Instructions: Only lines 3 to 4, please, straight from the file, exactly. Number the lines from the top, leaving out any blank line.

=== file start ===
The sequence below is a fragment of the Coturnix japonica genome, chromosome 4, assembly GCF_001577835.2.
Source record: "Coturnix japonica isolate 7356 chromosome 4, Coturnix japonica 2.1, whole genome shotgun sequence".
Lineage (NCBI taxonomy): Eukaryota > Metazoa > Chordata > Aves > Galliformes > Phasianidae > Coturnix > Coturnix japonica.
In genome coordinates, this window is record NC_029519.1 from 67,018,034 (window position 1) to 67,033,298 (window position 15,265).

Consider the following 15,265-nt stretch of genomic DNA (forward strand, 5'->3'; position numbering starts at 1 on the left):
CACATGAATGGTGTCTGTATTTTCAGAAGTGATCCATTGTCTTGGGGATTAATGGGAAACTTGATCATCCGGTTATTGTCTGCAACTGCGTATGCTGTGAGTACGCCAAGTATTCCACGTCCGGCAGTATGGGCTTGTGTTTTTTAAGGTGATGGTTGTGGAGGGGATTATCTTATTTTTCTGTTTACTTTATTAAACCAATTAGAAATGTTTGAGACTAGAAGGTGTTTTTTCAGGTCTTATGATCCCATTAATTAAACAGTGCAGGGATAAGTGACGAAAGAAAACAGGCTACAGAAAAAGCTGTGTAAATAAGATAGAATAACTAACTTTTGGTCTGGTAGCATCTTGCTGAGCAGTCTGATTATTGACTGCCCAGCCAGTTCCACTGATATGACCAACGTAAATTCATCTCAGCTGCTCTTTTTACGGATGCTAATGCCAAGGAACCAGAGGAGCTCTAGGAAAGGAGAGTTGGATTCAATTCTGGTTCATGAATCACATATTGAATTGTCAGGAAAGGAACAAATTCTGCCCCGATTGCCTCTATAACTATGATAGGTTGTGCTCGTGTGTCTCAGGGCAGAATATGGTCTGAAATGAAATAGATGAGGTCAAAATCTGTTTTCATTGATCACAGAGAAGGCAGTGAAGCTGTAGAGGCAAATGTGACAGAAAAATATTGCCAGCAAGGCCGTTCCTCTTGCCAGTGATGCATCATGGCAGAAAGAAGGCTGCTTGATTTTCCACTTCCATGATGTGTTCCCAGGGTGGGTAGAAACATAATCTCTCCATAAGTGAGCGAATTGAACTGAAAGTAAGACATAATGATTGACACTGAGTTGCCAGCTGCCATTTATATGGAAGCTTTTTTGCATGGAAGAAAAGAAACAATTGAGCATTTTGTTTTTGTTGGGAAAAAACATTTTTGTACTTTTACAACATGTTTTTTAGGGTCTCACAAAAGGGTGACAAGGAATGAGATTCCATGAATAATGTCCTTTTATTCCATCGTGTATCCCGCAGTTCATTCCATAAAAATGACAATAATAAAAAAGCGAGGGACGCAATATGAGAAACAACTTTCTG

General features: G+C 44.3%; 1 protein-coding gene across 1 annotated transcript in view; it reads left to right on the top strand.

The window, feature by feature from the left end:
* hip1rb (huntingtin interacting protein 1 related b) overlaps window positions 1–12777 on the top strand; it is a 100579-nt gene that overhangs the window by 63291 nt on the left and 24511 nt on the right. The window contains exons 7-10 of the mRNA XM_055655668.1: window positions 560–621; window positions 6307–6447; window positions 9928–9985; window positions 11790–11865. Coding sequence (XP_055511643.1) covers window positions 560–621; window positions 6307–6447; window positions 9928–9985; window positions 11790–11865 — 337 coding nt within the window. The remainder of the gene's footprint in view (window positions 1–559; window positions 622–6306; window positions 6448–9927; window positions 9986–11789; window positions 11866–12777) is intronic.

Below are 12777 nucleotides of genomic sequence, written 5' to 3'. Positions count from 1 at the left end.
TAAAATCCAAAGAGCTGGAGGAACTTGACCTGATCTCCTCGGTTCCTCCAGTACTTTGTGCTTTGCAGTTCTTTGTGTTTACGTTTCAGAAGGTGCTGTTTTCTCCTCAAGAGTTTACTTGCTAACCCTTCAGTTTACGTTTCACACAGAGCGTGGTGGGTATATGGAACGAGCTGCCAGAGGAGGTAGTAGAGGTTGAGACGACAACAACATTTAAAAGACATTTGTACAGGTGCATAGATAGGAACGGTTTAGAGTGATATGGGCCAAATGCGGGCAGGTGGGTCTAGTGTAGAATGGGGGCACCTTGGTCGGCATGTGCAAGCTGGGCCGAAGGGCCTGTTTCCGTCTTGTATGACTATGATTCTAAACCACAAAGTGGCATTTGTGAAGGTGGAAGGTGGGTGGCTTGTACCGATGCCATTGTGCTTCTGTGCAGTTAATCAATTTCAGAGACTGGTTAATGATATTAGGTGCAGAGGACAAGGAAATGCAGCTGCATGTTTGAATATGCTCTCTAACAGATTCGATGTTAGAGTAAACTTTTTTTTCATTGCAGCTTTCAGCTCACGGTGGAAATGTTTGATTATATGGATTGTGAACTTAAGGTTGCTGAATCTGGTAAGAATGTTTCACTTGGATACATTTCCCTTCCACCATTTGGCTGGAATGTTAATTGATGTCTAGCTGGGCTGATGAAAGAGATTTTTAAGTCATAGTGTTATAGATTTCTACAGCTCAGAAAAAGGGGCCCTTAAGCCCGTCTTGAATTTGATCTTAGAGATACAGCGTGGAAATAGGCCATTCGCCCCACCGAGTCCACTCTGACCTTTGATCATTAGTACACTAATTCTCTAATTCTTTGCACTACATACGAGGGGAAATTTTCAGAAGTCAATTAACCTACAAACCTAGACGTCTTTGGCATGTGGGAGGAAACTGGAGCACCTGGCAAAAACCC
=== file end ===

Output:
Lineage (NCBI taxonomy): Eukaryota > Metazoa > Chordata > Aves > Galliformes > Phasianidae > Coturnix > Coturnix japonica.
In genome coordinates, this window is record NC_029519.1 from 67,018,034 (window position 1) to 67,033,298 (window position 15,265).